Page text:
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Telus Corp. T-T boosted its fourth-quarter profit and revenue as the accelerated expansion of its fibre-optic broadband network helped the telecom attract more customers.

Vancouver-based Telus is targeting $3.4-billion in capital expenditures in 2022, the final year of its expedited broadband investment program.

The telecom also said it expects to increase its operating revenue and adjusted EBITDA (earnings before interest, taxes, depreciation and amortization) by 8 to 10 per cent this year as the economy recovers from the pandemic.

“The recovery is going to continue throughout the rest of 2022, but I think it really is [about] the execution of our strategy along the way,” chief financial officer Doug French said in an interview Thursday.

However, Mr. French said he doesn’t expect that roaming revenues – which the company charges when customers use their cellphones abroad – will recover to prepandemic levels until late in the year or early next year.

Telus reported $4.87-billion of revenue for the three-month period ended Dec. 31, up 20 per cent from a year ago, and $663-million in profit, an increase of 145 per cent compared with the same period last year. The earnings amounted to 47 cents a share, up from 20 cents a share a year ago.

The company attributed the jump partly to the sale of its financial-solutions business to legal-profession technology provider Dye & Durham.

Mr. French said Telus will use the proceeds from the sale of its payment business to invest in areas such as its health care and agriculture division, its buildout of fibre-optic broadband networks and spectrum purchases. (Spectrum refers to airwaves used to transmit wireless signals.)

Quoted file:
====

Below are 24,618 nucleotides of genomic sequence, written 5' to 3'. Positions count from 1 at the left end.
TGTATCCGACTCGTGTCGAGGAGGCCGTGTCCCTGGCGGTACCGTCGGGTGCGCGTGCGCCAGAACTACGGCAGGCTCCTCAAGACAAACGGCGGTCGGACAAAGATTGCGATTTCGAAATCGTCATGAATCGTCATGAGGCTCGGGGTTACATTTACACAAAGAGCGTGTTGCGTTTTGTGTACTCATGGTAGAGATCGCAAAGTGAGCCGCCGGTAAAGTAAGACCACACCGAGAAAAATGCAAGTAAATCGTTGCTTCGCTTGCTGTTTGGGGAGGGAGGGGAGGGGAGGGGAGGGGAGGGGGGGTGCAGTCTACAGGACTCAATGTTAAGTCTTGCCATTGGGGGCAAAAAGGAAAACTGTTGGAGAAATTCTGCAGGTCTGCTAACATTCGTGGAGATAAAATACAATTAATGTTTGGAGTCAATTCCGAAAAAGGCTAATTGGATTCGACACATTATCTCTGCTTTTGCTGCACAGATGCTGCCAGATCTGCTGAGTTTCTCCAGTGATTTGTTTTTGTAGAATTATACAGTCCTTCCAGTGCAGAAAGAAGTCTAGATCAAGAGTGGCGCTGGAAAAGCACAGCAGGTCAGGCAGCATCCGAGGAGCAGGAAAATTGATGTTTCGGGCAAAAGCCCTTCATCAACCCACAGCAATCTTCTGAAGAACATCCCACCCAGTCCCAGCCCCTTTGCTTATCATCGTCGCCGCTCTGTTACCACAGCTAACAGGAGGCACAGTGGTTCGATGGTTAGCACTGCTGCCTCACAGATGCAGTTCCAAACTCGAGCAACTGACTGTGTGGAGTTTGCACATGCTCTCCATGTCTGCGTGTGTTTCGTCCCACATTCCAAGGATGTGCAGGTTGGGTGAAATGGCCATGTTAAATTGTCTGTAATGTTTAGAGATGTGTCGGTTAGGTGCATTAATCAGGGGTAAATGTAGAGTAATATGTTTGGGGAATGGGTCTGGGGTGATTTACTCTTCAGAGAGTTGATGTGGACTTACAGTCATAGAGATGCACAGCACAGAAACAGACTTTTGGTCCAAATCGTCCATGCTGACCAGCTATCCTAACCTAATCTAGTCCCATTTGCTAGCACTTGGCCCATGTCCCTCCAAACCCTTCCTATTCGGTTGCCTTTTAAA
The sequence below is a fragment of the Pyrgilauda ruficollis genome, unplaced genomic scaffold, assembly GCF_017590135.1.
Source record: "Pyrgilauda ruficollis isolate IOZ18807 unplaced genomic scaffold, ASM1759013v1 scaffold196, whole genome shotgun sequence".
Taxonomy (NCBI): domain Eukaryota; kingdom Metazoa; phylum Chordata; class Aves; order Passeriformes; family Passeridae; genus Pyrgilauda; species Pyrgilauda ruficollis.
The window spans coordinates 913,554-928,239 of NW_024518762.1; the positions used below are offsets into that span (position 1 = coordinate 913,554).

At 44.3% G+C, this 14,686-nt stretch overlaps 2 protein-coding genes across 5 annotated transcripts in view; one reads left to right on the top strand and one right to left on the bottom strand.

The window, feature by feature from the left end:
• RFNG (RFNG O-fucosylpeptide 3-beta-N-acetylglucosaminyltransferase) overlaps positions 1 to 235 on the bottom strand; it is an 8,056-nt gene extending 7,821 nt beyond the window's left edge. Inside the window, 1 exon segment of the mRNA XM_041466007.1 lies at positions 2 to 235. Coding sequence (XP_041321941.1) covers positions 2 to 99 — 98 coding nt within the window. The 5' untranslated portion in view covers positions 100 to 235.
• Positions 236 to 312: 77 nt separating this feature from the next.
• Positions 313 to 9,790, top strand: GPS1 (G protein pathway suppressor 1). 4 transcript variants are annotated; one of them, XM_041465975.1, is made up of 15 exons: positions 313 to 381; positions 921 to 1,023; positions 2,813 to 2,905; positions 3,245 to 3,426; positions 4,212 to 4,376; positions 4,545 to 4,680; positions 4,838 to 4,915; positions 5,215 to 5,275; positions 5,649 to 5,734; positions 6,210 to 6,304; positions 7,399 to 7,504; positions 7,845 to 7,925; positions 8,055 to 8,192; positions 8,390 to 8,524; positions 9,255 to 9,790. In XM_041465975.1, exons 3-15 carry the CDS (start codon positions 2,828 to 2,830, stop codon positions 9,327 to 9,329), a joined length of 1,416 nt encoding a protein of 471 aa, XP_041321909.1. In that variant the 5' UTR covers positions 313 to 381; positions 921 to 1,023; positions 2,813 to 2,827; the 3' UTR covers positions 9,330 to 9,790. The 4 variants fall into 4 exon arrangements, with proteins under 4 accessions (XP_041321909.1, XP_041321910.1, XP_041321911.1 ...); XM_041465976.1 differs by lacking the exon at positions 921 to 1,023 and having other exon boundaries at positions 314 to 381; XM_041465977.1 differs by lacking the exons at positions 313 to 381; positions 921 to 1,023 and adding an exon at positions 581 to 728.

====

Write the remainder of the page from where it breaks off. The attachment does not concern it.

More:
“It was a non-core asset for us, but a very valuable asset, so it was a win-win for ourselves and our acquirer,” Mr. French said.

After adjusting for items including the gain from selling its financial-solutions business, Telus had $331-million in profit during the quarter, up 15 per cent from a year ago. The adjusted earnings amounted to 23 cents a share, up from 22 cents a share during the same quarter last year.

Analysts had been expecting 25 cents a share of adjusted earnings and $4.41-billion in revenue, according to the consensus estimate from S&P Capital IQ.

Telus added 112,000 net new mobile phone customers during the quarter and 79,000 net new wireline subscribers, including 40,000 internet customers. (The wireline segment also includes television, home phone and security services.)

BMO analyst Tim Casey said the internet subscriber additions were better than expected, owing to “execution and fibre footprint expansion.”

Telus International, which went public last year on the TSX and the New York Stock Exchange, reported US$600-million of revenue during the quarter, up from US$442-million a year ago. Its profit came to US$36-million, compared with US$21-million during the same quarter last year.

The Telus offshoot, which runs the digital customer experience for clients such as Fitbit and Uber, has said it is aiming to grow both organically and through acquisitions.

Jeff Puritt, Telus International’s president and CEO, said the recent selloff in the technology sector has made potential acquisition targets more affordable.

“I’m anticipating that the price I would have to pay for asset X today is less expensive than for that same asset even just 60 or 90 days ago,” Mr. Puritt said.

“I don’t like the thought of overpaying for an asset because I think that leads one to [doing] inappropriate, unnatural things on the integration to make up for having overpaid on the purchase price. That’s a recipe for disaster.”

Telus International, which Telus controls through a dual-class share structure, has been less affected than its peers by the tech stock rout, Mr. Puritt said.

“We’re obviously not immune from it, but I guess we’re a little bit more conservative in terms of the evaluation of our business – more focused on cash flow and profit, less on revenue growth … and as a consequence, we’ve been a little inoculated from the volatility.”

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